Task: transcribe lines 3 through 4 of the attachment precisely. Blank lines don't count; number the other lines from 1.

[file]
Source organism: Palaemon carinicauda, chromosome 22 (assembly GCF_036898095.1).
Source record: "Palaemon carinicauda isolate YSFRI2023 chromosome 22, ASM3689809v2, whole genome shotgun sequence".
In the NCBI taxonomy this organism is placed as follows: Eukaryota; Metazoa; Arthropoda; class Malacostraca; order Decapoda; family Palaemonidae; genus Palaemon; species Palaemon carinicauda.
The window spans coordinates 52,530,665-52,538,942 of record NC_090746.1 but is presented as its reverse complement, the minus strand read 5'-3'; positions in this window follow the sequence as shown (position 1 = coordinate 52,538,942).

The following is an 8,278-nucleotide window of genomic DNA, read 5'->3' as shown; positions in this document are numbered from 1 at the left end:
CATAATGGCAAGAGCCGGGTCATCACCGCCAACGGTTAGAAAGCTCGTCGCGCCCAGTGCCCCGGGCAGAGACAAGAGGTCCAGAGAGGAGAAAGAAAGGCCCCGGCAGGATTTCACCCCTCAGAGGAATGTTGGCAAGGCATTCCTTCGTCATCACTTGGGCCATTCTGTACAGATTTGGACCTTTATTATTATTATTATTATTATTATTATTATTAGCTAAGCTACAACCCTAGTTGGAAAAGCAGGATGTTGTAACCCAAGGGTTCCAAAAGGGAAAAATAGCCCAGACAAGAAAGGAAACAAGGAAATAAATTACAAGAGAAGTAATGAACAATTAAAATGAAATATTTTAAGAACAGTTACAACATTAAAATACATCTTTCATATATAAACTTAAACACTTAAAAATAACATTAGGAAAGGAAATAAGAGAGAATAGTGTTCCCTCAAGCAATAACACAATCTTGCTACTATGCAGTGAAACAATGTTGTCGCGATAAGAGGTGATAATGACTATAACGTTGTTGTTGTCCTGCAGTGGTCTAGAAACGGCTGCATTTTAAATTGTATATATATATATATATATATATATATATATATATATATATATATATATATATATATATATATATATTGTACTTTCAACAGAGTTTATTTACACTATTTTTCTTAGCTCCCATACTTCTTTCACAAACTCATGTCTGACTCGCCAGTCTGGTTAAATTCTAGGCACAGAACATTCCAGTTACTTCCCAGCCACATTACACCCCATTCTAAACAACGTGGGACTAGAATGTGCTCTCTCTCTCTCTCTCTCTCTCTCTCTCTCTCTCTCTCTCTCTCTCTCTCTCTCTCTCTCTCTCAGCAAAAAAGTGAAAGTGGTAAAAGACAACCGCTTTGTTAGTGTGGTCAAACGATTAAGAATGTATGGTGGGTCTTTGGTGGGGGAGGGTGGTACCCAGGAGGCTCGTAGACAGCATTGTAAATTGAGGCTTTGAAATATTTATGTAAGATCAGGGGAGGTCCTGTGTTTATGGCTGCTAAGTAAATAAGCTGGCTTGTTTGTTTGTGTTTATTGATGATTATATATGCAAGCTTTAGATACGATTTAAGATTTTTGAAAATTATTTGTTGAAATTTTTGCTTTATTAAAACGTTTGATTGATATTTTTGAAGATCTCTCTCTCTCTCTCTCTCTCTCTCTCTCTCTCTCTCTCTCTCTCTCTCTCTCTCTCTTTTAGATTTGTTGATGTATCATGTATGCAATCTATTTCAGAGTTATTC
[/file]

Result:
In the NCBI taxonomy this organism is placed as follows: Eukaryota; Metazoa; Arthropoda; class Malacostraca; order Decapoda; family Palaemonidae; genus Palaemon; species Palaemon carinicauda.
The window spans coordinates 52,530,665-52,538,942 of record NC_090746.1 but is presented as its reverse complement, the minus strand read 5'-3'; positions in this window follow the sequence as shown (position 1 = coordinate 52,538,942).